Verification of a digital signature is quite similar verifying a hand-written signature. In both cases, we want to determine if the signature is authentic. With a hand-written signature, you might just use your eyes to see if it looks correct. With a digital signature we need to use a bit more than our eyes. We need the data, the signature, a key, and an algorithm (sound familiar?). Simple enough, right? Well this is where it starts to get slightly more complex. We need to understand one more concept: the idea of key pairs.
Up until this point, we have called the "key" simply a "key", but to be more accurate, this should be called the private key. And it is part of a key pair. When we configure the co-processor it actually creates a key pair which includes two keys: one private key and one public key. These two keys work together, and they allow us to sign and verify signatures. We use the private key to sign the data, and we use the public key to verify data. This is also known as an asymetric cryptographic process.
Now that we're talking private and public key pairs, let's clearly define what we need to create a digital signature, and what we need to verify a digital signature:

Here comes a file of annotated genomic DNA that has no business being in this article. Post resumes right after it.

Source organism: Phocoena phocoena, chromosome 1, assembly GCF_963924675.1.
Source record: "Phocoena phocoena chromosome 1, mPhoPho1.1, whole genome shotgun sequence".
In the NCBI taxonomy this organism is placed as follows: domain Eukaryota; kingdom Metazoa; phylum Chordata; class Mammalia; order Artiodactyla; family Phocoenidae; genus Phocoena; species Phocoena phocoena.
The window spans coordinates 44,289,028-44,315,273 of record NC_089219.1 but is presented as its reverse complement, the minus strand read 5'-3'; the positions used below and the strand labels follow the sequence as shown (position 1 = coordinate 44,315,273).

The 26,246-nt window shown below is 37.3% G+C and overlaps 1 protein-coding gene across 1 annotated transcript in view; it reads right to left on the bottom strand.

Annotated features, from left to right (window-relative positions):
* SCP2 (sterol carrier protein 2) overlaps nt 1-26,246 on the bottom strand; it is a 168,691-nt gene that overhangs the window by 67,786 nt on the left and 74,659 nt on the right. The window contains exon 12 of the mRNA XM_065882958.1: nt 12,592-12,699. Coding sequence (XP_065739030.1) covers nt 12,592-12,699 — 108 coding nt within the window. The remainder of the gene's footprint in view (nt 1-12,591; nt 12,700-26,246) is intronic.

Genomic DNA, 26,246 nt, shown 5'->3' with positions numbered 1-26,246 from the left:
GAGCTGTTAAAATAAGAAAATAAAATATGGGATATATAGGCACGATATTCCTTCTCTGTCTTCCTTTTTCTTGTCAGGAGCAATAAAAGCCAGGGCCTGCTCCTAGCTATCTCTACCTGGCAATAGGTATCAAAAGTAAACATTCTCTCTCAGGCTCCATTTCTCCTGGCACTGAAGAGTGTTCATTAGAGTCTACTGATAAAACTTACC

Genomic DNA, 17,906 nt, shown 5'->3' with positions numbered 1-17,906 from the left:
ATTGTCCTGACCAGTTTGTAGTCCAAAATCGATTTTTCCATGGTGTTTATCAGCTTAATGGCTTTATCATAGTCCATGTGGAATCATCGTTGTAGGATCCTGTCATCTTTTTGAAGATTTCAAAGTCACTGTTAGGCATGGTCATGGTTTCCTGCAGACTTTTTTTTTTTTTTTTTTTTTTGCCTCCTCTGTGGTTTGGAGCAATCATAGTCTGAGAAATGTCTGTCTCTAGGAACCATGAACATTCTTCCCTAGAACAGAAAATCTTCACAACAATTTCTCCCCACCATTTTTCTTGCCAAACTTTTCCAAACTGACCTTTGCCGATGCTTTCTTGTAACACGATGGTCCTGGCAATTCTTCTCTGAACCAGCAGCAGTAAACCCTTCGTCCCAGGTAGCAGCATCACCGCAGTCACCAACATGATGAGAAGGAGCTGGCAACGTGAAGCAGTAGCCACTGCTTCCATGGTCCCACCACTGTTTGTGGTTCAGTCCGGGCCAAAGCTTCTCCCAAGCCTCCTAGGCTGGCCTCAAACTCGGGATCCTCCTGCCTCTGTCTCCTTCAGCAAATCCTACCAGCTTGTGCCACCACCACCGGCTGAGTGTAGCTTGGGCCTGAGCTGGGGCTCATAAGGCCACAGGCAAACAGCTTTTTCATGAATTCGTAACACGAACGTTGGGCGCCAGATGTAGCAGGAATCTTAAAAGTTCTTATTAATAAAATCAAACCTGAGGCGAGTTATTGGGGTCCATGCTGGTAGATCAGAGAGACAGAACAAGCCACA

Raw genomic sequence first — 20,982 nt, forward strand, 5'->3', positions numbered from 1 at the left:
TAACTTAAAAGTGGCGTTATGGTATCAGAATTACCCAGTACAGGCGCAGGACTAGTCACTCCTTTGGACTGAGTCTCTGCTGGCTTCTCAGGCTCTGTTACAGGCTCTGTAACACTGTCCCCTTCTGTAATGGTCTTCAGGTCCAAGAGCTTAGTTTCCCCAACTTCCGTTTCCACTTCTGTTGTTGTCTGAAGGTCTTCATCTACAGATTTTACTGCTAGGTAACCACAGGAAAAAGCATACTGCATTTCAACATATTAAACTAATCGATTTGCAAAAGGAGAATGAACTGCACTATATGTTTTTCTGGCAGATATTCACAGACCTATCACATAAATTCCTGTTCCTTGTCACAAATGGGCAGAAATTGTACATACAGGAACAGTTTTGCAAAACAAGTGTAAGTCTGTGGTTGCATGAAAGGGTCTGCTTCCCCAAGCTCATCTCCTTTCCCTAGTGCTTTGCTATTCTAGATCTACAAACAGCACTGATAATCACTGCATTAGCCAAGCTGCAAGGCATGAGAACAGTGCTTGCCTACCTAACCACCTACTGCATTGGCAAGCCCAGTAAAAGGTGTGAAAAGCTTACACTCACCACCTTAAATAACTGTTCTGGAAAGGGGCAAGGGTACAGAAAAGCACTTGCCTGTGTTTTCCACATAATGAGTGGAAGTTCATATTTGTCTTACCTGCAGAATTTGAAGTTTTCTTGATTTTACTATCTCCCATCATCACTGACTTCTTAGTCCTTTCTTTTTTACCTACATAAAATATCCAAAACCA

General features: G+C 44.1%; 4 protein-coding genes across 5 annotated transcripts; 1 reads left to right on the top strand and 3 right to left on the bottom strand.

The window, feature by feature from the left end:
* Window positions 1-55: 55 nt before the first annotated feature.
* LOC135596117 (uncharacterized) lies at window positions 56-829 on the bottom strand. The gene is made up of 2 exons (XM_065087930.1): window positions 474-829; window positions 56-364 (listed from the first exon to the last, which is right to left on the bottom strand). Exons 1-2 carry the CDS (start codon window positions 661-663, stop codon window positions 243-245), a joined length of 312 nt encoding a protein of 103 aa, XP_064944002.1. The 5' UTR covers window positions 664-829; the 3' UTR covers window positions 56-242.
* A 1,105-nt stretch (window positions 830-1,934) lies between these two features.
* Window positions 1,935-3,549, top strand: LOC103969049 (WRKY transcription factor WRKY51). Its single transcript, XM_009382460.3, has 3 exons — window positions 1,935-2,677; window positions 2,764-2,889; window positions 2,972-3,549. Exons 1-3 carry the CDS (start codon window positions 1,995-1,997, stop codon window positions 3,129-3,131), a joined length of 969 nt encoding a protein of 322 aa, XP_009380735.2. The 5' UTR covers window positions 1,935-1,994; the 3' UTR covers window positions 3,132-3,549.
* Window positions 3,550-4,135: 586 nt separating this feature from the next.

|To create a digital signature we need:||To verify a digital signature we need:|
2. Private Key
3. Public Key
|Algorithm output: a new digital signature||Algorithm output: yes or no|
From Alice to Bob
Although you can accomplish a few neat things using only one of these chips (signing data, verifying signatures, creating high-quality random numbers, etc.), the truly powerful communication security starts when you have two of them (we will refer to them as Alice and Bob).
Our Arduino library utilizes the old story of Alice, Bob and Eve. If you read up on cryptography, you will often come across these names. Alice and Bob are always trying to have a private conversation, but Eve keeps eavesdropping (and sometimes trying to impersonate Alice). So Alice and Bob start using cryptography to keep Eve out of the mix.
Side note: In a lot of traditional examples, Alice and Bob are encrypting and decrypting their messages. I want to highlight here again, that this chip utilizes a different cryptographic tool: authentication. With the ATECC508A, we can create and verify signatures. The message is still sent out in the open/public for Eve to clearly read. However, Eve will never have Alice's private key and could never create a valid signature (to authenticate the message). Therefore, Eve can never pretend to be Alice!
In our examples, Alice is sending a message to Bob. Alice can use her own co-processor to create a digital signature. She can then send her message and signature to Bob. Bob can then use his own separate co-processor to verify the message and signature.
If you are brand new to cryptography, take a minute to watch the above gif loop a couple times. It shows the basic steps necessary to have an authenticated message from Alice to Bob. The use of a private/public key pair can be a bit daunting at first sight, but after going through this tutorial, we hope it can become a piece of cake.